Magnet celebrates 20th anniversary


Feb. 1, 2005, midnight | By Seema Kacker | 16 years, 4 months ago

Reception to be held in the spring


The math/science/computer science Magnet at Blair is celebrating its 20th anniversary this school year. A reception for all Magnet graduates will be held in the spring.

Since the fall of 1985, the program has offered advanced courses in math, science and computer science to approximately 100 academically talented students per year. Its original purpose was to attract more majority students to Blair in response to a federal desegregation order, according to Principal Phillip Gainous. "The charge was to get as many white students as possible instead of forcing bussing. While we weren't discouraging minority participation, our focus was the majority," he explained.

This racial desegregation goal has been successful, according to Gainous and the program's original coordinator, Dr. Michael Haney, now Program Director for the Division of Elementary, Secondary, and Informal Education at the National Science Foundation. "There has even been a backlash. Now, the county wants the Magnet to be more representative of the whole county," said Gainous. "It's done everything you can do with 400 kids," added Haney.

The magnet curriculum was developed by a group of scientists from the University of Maryland and educators in the MCPS region, according to current Magnet coordinator Eileen Steinkraus. The program was designed to be interdisciplinary in nature and emphasize critical thinking and was the first Magnet to be implemented in an MCPS high school. "It wasn't a canned curriculum,” she said.

Currently, the Magnet is still built on the framework developed prior to the first freshman class but is always being updated. "The nature of the program is still the same, but the structure of particular projects has changed. We're always looking for something new,” said Steinkraus.

When the Magnet was first launched, the program had trouble attracting students, a situation far from the current competition for admission. "Students and parents had to take a chance on a new program. The Magnet was an unknown quantity, and Blair didn't have a very good reputation," explained Steinkraus.

Teachers and Dr. Haney then began a successful outreach program where they visited county schools to discuss the Magnet. In recent years, 600 to 800 students have applied for the 100 spots, according to Steinkraus.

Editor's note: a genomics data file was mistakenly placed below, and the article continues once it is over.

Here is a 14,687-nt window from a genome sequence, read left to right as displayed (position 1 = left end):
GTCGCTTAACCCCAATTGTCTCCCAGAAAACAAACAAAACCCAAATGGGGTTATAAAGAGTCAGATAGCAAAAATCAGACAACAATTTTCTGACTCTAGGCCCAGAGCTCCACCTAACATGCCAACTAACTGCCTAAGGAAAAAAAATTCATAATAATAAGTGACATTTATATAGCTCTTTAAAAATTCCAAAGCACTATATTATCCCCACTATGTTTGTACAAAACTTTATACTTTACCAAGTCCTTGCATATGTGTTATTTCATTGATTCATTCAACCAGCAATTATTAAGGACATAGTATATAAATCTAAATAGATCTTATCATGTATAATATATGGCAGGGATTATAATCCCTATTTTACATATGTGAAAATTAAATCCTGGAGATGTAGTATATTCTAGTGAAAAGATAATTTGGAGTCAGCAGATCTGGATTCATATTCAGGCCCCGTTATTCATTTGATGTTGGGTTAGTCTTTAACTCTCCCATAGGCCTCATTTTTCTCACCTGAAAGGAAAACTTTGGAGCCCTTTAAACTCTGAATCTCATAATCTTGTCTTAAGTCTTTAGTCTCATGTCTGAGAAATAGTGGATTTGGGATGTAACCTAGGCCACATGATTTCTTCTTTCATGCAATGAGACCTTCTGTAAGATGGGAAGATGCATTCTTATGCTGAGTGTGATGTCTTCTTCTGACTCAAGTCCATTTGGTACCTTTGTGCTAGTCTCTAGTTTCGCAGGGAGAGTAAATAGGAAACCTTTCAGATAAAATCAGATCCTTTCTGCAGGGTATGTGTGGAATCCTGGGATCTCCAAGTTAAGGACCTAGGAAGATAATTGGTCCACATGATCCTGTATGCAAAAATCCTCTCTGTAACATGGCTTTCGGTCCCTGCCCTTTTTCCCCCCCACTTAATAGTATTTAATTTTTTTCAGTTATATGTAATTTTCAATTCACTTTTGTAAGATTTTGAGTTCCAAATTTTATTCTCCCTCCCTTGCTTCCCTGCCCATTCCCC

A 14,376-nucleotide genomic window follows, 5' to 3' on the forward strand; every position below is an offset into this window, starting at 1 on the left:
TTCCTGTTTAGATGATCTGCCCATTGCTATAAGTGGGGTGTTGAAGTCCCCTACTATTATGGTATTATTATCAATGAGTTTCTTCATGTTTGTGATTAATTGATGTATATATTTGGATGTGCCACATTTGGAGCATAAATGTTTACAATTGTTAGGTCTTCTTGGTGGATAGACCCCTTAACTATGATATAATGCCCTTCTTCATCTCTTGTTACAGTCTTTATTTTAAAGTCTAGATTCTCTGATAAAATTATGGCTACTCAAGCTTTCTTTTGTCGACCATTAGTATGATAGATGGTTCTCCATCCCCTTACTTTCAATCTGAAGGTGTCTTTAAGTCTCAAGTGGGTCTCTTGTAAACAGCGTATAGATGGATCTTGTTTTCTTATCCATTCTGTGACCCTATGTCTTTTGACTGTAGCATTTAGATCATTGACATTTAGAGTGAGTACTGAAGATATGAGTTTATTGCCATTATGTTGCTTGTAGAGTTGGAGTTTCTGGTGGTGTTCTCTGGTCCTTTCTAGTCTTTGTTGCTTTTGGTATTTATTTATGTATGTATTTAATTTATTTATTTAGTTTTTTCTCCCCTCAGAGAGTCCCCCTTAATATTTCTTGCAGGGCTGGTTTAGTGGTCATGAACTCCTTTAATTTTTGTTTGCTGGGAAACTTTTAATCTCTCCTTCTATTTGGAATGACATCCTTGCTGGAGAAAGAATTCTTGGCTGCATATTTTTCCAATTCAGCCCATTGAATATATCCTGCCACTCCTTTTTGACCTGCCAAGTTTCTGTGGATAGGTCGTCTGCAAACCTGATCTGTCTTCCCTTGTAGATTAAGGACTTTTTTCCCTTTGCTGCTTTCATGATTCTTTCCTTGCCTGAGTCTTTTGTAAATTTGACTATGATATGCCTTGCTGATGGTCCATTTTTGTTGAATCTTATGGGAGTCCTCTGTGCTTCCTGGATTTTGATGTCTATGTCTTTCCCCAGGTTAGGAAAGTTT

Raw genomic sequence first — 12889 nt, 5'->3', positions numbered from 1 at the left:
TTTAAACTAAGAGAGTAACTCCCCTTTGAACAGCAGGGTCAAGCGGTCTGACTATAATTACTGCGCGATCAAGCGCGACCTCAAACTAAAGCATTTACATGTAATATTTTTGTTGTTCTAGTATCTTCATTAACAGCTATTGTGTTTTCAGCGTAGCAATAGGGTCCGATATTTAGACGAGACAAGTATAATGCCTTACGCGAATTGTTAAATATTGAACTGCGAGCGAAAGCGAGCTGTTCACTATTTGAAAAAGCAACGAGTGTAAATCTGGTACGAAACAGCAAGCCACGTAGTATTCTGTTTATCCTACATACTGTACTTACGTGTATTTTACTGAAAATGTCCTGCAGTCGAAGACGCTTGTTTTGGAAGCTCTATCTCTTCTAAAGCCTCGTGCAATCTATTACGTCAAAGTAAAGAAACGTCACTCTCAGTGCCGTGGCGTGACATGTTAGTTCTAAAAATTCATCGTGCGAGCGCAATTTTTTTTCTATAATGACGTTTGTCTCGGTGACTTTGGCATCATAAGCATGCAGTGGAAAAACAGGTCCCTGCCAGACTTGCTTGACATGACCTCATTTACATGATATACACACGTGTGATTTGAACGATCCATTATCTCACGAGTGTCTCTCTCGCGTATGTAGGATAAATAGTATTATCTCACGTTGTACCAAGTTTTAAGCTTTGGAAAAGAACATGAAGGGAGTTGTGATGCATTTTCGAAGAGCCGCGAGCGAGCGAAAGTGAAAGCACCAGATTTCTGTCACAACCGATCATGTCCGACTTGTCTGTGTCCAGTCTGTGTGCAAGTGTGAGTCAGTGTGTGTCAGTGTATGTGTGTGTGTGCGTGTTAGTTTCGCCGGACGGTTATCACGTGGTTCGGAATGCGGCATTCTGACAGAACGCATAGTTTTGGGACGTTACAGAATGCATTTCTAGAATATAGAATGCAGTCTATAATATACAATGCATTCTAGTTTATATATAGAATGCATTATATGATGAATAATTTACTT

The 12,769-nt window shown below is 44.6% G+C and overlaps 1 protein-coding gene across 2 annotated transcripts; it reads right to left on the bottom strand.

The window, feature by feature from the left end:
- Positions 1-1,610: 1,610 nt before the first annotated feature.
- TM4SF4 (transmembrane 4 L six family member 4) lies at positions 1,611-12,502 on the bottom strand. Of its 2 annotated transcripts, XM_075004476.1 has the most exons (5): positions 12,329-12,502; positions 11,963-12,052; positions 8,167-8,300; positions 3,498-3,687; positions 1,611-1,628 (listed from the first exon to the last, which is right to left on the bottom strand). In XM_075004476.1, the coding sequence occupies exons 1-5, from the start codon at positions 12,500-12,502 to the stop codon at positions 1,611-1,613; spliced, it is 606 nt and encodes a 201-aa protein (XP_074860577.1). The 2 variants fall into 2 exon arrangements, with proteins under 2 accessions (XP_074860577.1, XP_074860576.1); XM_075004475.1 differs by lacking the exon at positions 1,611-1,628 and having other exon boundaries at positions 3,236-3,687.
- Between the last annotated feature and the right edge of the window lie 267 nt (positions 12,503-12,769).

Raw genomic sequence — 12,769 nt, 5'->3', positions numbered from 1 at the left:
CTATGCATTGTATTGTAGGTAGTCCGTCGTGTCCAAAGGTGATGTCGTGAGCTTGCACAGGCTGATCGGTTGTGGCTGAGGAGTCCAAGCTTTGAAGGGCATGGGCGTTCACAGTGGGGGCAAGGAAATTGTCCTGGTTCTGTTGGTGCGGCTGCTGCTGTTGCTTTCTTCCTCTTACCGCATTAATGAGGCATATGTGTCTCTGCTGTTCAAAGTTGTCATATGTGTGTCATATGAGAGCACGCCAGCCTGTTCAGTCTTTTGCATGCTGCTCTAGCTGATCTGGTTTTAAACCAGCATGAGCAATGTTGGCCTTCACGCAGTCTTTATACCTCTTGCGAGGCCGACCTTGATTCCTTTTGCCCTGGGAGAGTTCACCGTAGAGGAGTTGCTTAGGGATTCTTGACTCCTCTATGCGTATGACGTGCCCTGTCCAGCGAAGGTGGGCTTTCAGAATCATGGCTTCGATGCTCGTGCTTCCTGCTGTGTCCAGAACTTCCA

Magnet students have remained relatively similar over the years, said Steinkraus. "Students have always liked challenges. We look for students who like problems without any solutions," she said. Students have, however, become "more sophisticated and more technology literate."

According to Magnet math teacher Nannette Dyas, who has been teaching in the program since its birth, students are now more aware of Magnet academic expectations. "At the beginning, they didn't know what they were getting into," she said.

Over the years, Magnet students have enjoyed significant representation in academic competitions and teams. The Magnet has had finalists and numerous semifinalists in the annual Intel Science Talent Search, National Merit finalists and semifinalists and first-place winners in the International Science and Engineering Fair.

The Magnet has grown into a nationally recognized academic program, according to Steinkraus. "At the beginning, I had to talk to colleges about the program. Now, I still send a letter explaining classes to each school, but the recognition has definitely increased," she said. Additionally, the Magnet has received recognition from the international education community. In the past, there have been visitors from Turkey, Indonesia, Korea and China.

The institution of the Magnet has impacted the rest of the school, said Steinkraus. "It's definitely brought recognition to the school. Before, it was difficult to get college recruiters to even come to Blair. Now, when they come, they talk to all the students," she explained.

Steinkraus also noted that the high level of Magnet classes has affected overall standards in classes in the rest of the school. "It's been a natural outgrowth. We've helped to raise expectations for all students," she said.



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Seema Kacker. Seema is a senior in the magnet this year, and is thrilled to be a part of the Online senior staff. She also plays tennis. More »

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